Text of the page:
For example, the school network I am on requires both a name & password to log in along with having its X.509 certificate installed in my browser. Why does it need both? Shouldn't name and password be good enough? What does X.509 do which name/pass does not?


X.509 certificates have several properties passwords don't; many of these derive from them generally falling into the "something you have" authentication factor, instead of the "something you know" that applies to passwords.

  • They're immune to phishing attempts; unlike a password, where the server must receive the actual plaintext password to authenticate you, an X.509 certificate authenticates you by signing some data. A phishing site gets a password that it can turn around and use on the real site; the X.509 authentication only gives it a single signature from the certificate, and doesn't give it the private key it'd need to impersonate you.
  • Likewise, they pose no risk of shoulder-surfing, or a user telling his password to coworkers, or the like. A user could export the private key, but that's much less likely than a user telling someone a password.
  • They're not reliant on a user choosing and remembering them. This means they can be very high-entropy, and there's no risk of a common or poor choice of X.509 certificate, which there is with passwords.
  • Often, you get separate certificates for each browser or device you have. That means the school could revoke one of them if the device is stolen without having to revoke all of them.
  • They pose no risk if reused on other sites. If you use your school password on another site, that site could harvest the password or could store it incompetently and have it stolen in a breach. With X.509 certificates, the site normally doesn't even know your private key, so if you're using the same certificate for multiple sites, you don't have to rely on all of them to protect your credentials (if you use the same password on multiple sites, and any of them protects it badly, it's compromised for all of them).

  • When not combined with a password, the fact that you can use it on a site without the site needing to know enough to pose as you means that it serves as an SSO-like system, without needing to redirect you to some centralized login page. With password SSO, you need to log in to the SSO provider if you aren't already, which means you're sent to some other page (as logging in requires giving the login server your password). With certificates, you don't need to give any secret information to anyone to authenticate, so you can just authenticate directly to the site you're going to.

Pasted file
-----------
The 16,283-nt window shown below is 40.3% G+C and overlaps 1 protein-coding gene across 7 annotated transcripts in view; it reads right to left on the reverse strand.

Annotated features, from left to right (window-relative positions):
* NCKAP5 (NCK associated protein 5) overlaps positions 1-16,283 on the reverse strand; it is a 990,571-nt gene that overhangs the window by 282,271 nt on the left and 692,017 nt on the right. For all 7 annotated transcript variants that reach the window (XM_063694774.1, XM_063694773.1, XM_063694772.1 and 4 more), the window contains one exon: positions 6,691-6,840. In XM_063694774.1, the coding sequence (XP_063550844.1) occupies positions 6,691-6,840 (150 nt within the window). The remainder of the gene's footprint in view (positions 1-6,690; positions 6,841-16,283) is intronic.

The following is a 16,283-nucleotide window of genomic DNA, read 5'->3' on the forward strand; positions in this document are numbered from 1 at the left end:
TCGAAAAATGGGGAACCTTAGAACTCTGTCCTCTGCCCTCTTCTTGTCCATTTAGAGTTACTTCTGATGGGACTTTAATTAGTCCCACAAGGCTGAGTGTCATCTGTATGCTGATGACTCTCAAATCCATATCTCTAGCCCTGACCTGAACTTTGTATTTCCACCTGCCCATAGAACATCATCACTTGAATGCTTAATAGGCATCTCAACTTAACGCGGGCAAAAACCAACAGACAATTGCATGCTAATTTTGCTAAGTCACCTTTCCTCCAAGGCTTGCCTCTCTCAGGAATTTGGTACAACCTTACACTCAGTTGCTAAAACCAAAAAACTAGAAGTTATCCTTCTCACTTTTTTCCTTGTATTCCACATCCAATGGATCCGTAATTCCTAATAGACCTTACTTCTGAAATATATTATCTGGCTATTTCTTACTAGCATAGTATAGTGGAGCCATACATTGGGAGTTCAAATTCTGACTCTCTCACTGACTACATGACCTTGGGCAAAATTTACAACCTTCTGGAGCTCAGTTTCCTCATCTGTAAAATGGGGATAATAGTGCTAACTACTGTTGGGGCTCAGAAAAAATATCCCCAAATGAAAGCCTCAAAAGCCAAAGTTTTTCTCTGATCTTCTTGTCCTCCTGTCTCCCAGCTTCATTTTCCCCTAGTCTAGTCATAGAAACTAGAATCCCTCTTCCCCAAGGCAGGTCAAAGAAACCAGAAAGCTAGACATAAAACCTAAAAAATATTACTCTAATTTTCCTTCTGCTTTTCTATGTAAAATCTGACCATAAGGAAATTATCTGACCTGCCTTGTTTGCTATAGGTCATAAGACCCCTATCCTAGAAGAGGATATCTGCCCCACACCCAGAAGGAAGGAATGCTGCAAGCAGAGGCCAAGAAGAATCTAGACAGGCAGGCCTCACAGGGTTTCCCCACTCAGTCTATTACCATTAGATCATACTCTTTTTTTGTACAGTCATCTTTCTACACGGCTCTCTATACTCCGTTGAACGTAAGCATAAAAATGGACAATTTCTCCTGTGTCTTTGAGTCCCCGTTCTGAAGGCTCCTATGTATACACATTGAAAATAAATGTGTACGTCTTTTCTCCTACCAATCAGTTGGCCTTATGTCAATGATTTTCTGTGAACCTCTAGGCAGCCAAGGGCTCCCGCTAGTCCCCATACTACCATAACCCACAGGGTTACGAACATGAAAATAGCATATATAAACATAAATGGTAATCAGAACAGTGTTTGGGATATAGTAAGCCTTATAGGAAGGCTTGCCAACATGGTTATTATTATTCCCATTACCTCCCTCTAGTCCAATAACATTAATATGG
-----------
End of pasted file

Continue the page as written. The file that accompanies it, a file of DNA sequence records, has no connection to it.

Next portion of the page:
• When used for SSO, you don't rely on any central authentication server to be active. With password SSO, you need highly secure central servers to handle login requests if a user isn't logged in already (as they need to know the user's password or password hash); with certain password SSO methods, you need highly secure central servers to handle all authentication requests. With X.509, anyone with the certificate for the school's CA can verify your X.509 certificate. It's best if they can check if it's been revoked, but dealing with certificate revocation can be done through CRLs, which can be cached on other servers that don't need to be highly secure (and so it's easier to make sure at least one is running).

Those all apply to X.509 when used in isolation. Also (and this is the reason you have to enter both):

  • When combined with a password, they provide two-factor authentication (a password is something you know, a certificate is something you have).
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  • Thanks for the in depth answer. I also looked and realized that the authentication is also EAP-TLS and I believe it is apart of the specification to use a certificate for this. Also, I believe the certificate is also used to prevent MITM attacks from users also on the network. – Steven K Jan 20 '15 at 5:28

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